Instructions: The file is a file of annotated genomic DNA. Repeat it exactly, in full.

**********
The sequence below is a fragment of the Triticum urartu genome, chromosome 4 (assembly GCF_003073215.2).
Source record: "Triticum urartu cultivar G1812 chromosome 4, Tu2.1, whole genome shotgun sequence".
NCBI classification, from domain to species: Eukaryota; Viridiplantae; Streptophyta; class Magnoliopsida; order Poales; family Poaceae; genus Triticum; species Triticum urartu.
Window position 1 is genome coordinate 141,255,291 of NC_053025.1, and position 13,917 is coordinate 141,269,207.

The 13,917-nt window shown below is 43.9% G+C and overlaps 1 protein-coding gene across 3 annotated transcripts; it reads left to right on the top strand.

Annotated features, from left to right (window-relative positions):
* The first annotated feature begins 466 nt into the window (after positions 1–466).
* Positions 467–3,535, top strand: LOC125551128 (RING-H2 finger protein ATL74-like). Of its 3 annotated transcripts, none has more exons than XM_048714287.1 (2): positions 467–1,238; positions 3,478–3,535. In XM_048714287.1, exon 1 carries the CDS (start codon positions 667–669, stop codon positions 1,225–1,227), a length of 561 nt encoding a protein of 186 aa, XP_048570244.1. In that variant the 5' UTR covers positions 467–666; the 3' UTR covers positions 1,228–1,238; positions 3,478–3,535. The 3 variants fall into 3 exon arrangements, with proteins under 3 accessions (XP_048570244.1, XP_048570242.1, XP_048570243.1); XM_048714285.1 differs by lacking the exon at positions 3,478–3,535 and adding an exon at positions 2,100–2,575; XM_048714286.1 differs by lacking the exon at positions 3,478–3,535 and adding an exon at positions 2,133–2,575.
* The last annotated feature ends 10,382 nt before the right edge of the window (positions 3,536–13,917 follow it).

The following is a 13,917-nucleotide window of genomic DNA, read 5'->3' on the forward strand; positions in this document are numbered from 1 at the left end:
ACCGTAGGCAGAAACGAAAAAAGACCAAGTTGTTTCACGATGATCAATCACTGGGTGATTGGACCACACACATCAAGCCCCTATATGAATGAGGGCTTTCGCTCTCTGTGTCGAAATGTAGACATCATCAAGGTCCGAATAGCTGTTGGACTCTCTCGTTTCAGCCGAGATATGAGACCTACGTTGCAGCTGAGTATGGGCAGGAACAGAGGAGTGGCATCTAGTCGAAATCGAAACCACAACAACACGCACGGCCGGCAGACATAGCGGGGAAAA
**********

The sequence below is a fragment of the Triticum urartu genome, chromosome 4 (assembly GCF_003073215.2).
Source record: "Triticum urartu cultivar G1812 chromosome 4, Tu2.1, whole genome shotgun sequence".
NCBI classification, from domain to species: Eukaryota; Viridiplantae; Streptophyta; class Magnoliopsida; order Poales; family Poaceae; genus Triticum; species Triticum urartu.
Window position 1 is genome coordinate 141,255,291 of NC_053025.1, and position 13,917 is coordinate 141,269,207.

The 13,917-nt window shown below is 43.9% G+C and overlaps 1 protein-coding gene across 3 annotated transcripts; it reads left to right on the top strand.

Annotated features, from left to right (window-relative positions):
* The first annotated feature begins 466 nt into the window (after positions 1–466).
* Positions 467–3,535, top strand: LOC125551128 (RING-H2 finger protein ATL74-like). Of its 3 annotated transcripts, none has more exons than XM_048714287.1 (2): positions 467–1,238; positions 3,478–3,535. In XM_048714287.1, exon 1 carries the CDS (start codon positions 667–669, stop codon positions 1,225–1,227), a length of 561 nt encoding a protein of 186 aa, XP_048570244.1. In that variant the 5' UTR covers positions 467–666; the 3' UTR covers positions 1,228–1,238; positions 3,478–3,535. The 3 variants fall into 3 exon arrangements, with proteins under 3 accessions (XP_048570244.1, XP_048570242.1, XP_048570243.1); XM_048714285.1 differs by lacking the exon at positions 3,478–3,535 and adding an exon at positions 2,100–2,575; XM_048714286.1 differs by lacking the exon at positions 3,478–3,535 and adding an exon at positions 2,133–2,575.
* The last annotated feature ends 10,382 nt before the right edge of the window (positions 3,536–13,917 follow it).

The following is a 13,917-nucleotide window of genomic DNA, read 5'->3' on the forward strand; positions in this document are numbered from 1 at the left end:
ACCGTAGGCAGAAACGAAAAAAGACCAAGTTGTTTCACGATGATCAATCACTGGGTGATTGGACCACACACATCAAGCCCCTATATGAATGAGGGCTTTCGCTCTCTGTGTCGAAATGTAGACATCATCAAGGTCCGAATAGCTGTTGGACTCTCTCGTTTCAGCCGAGATATGAGACCTACGTTGCAGCTGAGTATGGGCAGGAACAGAGGAGTGGCATCTAGTCGAAATCGAAACCACAACAACACGCACGGCCGGCAGACATAGCGGGGAAAA